The Solutionistic Gaze

I am exploring Micah Alex's Techo-Futures from Bidar, another piece from the first issue of COMPOST magazine. There's a passage that's worth mentioning:

“Technological projects in rural India always come with a solutionistic gaze. We want to solve everything through technology. It is imperative that we bring the role of technology down a peg and realistically look at what we are introducing and if it can, truly, “solve” anything. It is much more pragmatic to introduce technology as a new way of generating, storing and disseminating cultural practices among many many others and avoid the political glorification of it.”

Context: The Indian government is pushing hard for newer digital transactions and infrastructures without an understanding of all that needs to come before that, including examining their impact on communities’ human rights and privacy.

“The solutionstic gaze” is such a poignant way to put it. Technology doesn't have to solve everything. Knowing how technology can be used in a solution is better than blanketing technology all over a solution. And that means understanding what people need — empathy.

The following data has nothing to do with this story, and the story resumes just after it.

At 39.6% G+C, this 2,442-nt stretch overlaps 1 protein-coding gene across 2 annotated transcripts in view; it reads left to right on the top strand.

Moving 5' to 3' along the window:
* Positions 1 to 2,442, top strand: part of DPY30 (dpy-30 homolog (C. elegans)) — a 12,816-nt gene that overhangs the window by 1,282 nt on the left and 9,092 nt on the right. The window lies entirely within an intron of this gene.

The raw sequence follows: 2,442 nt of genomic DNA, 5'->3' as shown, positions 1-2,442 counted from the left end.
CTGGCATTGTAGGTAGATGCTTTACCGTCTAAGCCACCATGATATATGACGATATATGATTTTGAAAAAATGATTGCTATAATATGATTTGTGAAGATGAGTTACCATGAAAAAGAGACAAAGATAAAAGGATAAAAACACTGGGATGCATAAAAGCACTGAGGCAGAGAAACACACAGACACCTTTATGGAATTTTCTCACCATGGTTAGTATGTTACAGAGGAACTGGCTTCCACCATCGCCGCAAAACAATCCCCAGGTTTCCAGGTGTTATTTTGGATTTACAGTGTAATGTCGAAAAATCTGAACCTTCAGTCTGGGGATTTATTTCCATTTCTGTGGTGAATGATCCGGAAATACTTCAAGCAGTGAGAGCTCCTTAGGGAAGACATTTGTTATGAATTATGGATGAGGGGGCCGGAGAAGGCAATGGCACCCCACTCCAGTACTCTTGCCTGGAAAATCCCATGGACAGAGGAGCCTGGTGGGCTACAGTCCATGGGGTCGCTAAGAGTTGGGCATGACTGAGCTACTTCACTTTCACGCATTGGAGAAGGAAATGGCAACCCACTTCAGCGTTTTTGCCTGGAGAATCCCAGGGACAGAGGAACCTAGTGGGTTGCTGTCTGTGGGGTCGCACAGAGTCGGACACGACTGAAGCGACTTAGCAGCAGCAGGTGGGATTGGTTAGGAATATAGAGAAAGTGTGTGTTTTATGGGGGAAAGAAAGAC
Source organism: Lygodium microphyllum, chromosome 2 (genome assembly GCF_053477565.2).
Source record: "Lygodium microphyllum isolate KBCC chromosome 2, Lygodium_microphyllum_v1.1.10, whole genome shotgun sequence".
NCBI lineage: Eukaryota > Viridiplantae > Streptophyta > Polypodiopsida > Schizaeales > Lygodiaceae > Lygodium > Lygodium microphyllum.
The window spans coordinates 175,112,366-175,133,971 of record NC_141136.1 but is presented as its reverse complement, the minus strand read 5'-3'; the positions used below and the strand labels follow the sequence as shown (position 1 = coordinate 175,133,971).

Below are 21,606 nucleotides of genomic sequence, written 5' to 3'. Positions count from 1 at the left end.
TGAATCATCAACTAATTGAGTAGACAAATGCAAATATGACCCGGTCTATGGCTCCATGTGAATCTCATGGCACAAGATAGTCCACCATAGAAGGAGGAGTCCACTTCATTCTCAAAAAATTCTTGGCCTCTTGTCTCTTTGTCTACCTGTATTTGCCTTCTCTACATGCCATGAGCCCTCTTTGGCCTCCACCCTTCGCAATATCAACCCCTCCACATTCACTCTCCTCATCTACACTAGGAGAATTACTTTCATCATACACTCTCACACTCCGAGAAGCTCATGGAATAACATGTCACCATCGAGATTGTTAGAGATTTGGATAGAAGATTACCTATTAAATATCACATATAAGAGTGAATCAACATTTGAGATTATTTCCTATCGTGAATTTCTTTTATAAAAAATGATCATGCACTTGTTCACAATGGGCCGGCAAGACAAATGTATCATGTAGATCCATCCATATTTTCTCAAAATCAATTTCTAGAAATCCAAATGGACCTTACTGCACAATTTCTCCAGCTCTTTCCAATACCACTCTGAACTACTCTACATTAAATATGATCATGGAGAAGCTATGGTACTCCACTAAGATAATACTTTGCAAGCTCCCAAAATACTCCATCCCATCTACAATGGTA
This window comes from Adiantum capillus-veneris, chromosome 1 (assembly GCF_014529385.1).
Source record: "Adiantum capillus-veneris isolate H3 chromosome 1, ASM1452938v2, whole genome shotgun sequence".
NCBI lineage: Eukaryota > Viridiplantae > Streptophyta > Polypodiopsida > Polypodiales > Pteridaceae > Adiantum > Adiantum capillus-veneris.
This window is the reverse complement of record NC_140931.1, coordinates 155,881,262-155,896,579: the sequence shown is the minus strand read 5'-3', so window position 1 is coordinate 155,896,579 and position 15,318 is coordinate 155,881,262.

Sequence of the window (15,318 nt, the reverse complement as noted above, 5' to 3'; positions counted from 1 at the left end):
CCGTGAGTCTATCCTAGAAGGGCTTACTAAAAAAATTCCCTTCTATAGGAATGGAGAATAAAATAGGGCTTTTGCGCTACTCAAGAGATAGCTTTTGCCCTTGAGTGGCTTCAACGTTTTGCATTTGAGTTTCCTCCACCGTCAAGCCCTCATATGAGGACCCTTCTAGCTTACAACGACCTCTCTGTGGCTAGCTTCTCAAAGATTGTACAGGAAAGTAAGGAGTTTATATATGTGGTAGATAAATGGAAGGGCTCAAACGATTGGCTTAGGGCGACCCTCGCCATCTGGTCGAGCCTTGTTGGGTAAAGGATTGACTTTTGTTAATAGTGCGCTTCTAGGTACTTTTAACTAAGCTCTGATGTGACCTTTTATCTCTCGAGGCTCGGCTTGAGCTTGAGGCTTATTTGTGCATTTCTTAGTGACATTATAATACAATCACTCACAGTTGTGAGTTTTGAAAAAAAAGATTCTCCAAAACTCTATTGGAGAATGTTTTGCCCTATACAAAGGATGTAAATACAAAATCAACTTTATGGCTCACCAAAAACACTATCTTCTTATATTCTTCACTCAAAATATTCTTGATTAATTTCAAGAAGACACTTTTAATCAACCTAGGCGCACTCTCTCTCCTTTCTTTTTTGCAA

There's a great story from a great talk by Darius Kazemi where he refers to a well-meaning developer asking what their team could build for activists to use. This was the wrong question. From prior experience with activists, Kazemi mentions that if the work was understood from an empathetic lens, the developer would first learn as much as she could from the activists rather than focusing on technology's solutionstic gaze. What are the problems the activists are hoping to solve? It’s not about what you can build with the latest technology but how you can empower people.

Because, as Kazemi mentions, sometimes that means less technology, not more of it.